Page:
Fennel (Xiao Hui Xiang)
Botanical Name: Foeniculum vulgare
With edible leaves, bulbs, seeds, and fruit, this herb has a long culinary and medicinal history. Fennel is wildly cultivated and is currently naturalized and growing in many places of the world.
Below is an overview of fennel, combining and interpreting the best of Western Science, Traditional Chinese Medicine (TCM), Shamanism, Folklore and more. Gain a balanced and thorough understanding of the healing properties of fennel.
Western Name: Fennel
Also Known As: N/A
Organs/Systems: Bladder, Kidney, Stomach, Intestines, Lungs, Uterus
Key Western Actions & Medicinal Uses: Carminative (for both humans and animals due to “Anethole” compound). Purgative, Diuretic, Galactogogue (improves mothers milk flow, likely due to plants phytoestrogens). Dysmenorrhea, hypertension, chronic coughs, sore throat, anuria (obstructed urination).
Pin Yin: Xiao Hui Xiang
Also Known As: N/A
Meridians: Liver, Kidney, Bladder, Spleen
Key TCM Actions & Medicinal Uses: Warm Interior and Expel Phlegm. Spreads Liver Qi/Warms Kidneys/Expels Cold, and Alleviates Pain: warms and encourages movement in liver channel or lower burner as in cold hernial disorders, or any kind of pain in lower burner due to cold. Regulates Qi/Harmonizes the Stomach: stomach cold syndromes with abdominal pain, indigestion, reduced appetite and vomiting. Tonify Spleen Qi: headache, poor appetite, malaise, fetid orange urine (due to uric acid or stones), gout, urinary tract infection (UTI). Tonify Lung Qi: cough with thin white phlegm, asthma where breathing in is difficult. Immunity/Antidote for Poisons/Clear Parasites: mushrooms, bites, bruises, blemishes, rashes, loose spongy gums.
Parts Most Frequently Used: Leaves, Bulbs, Seeds, Fruits, Stalks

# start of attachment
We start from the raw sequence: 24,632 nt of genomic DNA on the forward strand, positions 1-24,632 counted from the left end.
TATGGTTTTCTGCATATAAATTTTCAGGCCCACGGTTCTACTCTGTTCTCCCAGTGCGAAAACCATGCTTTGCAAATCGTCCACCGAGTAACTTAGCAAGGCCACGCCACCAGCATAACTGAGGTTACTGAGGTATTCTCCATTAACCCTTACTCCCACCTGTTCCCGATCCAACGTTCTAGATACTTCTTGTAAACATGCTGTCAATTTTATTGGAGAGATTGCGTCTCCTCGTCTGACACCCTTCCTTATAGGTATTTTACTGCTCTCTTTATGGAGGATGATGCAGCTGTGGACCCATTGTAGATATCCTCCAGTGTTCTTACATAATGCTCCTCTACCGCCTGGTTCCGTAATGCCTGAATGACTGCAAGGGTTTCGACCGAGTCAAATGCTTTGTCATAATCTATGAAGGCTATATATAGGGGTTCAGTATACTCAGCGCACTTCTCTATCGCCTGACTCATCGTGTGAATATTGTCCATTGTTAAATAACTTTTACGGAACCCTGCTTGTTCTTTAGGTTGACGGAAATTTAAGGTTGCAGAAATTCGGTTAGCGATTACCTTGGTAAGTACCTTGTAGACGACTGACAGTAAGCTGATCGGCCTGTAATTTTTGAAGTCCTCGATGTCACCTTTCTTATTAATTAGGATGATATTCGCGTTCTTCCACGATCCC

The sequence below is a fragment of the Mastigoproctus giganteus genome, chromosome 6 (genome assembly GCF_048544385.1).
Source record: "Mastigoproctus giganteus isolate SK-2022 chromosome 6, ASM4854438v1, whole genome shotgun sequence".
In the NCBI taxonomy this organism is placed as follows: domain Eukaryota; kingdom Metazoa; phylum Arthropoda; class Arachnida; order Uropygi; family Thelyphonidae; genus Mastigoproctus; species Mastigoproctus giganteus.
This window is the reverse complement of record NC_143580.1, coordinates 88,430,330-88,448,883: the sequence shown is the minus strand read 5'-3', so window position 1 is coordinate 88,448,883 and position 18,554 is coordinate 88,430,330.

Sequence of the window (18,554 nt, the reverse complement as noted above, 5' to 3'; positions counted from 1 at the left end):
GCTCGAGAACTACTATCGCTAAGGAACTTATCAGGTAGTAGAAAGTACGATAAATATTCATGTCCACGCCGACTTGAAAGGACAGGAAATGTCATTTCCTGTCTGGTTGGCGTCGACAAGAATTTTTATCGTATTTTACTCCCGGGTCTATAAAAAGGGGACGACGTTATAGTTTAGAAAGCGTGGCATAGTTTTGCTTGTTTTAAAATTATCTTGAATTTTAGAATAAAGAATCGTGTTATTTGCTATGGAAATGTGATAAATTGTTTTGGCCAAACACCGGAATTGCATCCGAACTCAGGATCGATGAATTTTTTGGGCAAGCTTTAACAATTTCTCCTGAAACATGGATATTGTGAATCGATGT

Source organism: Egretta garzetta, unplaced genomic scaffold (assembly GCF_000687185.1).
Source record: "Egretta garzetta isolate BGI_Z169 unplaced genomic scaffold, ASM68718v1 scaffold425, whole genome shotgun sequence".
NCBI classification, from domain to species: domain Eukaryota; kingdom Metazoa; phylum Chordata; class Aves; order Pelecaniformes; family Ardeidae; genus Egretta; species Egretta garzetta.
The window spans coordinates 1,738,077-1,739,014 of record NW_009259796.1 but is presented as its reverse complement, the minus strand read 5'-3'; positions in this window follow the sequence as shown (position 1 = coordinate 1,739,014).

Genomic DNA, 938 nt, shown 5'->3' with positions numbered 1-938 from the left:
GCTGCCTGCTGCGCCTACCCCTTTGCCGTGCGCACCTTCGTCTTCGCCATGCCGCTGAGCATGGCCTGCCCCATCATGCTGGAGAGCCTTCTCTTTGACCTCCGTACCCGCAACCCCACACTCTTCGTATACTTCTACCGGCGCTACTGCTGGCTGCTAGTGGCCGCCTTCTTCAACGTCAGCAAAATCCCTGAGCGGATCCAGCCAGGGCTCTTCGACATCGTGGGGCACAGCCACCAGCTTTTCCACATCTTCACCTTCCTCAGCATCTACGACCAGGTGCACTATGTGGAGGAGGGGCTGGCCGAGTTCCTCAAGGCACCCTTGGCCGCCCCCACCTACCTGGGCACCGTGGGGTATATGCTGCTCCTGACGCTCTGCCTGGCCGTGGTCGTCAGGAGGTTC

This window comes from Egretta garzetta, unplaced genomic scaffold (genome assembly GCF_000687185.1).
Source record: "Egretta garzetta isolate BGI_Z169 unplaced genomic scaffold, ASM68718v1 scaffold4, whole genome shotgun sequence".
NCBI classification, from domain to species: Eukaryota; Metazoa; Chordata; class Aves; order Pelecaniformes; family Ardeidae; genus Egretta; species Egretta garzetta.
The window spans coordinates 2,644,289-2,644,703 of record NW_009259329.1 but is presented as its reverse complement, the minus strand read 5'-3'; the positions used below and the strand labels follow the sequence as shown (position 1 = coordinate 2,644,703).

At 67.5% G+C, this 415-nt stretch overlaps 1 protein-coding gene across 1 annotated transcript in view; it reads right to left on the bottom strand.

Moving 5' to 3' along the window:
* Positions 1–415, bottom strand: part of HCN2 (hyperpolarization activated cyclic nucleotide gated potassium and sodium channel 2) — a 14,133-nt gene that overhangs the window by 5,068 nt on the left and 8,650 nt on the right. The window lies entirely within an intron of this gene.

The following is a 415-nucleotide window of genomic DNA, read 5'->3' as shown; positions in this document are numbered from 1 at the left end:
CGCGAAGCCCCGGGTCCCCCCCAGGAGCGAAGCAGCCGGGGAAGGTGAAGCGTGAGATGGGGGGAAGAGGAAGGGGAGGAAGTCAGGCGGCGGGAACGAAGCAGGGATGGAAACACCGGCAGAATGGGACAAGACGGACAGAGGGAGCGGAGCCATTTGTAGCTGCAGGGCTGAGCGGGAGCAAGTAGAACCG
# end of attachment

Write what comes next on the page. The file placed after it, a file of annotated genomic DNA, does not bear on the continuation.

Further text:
Flavors/Temps: Aromatic (similar tasting to anise), Bit Pungent, Sweet, Warm, Dry and Acrid
Caution: None noted.
History/Folklore: One of the nine plants invoked in the pagan, Anglo-Saxon Nine Herbs Charm recorded in the 10th century. Ancient Romans regarded fennel as the herb of sight with root extract often used in tonics to clear cloudy eyes. In 1611, Italian herbalist Pierandrea Mattioli filled several pages of his folio on herbal formula remedies based on his native plant Fennel for urinary, bronchial, and digestive complaints. Considered one of the four opening roots (with Asparagus, Parsley, and Celery) by herbalist Galen. In the 17th century, William Coles wrote that fennel was used “for those that are grown fat, to abate their unwieldiness and cause them to grow more gaunt and lank.” (As drinking a cup of fennel tea before a meal can take the edge off your appetite.) Fresh stems can be eaten like celery.
Anethole (same compound found in anise and star anise, hence the similar taste, though not as strong), Fenchone, a-Pinene, camphene, Dipentene, a-Phallandrene, Anise aldehyde, Anisic acid, estragole, 7-hydroxycoumarin, Vitamin C and Potassium.
Along with similar tasting anise, fennel is one of the key ingredients in absinthe.
Greek name for fennel is “marathon,” so the place famous for the Battle of Marathon literally translates to “plain with Fennels.”
One of the spices used in the famous Chinese five-spice powders.
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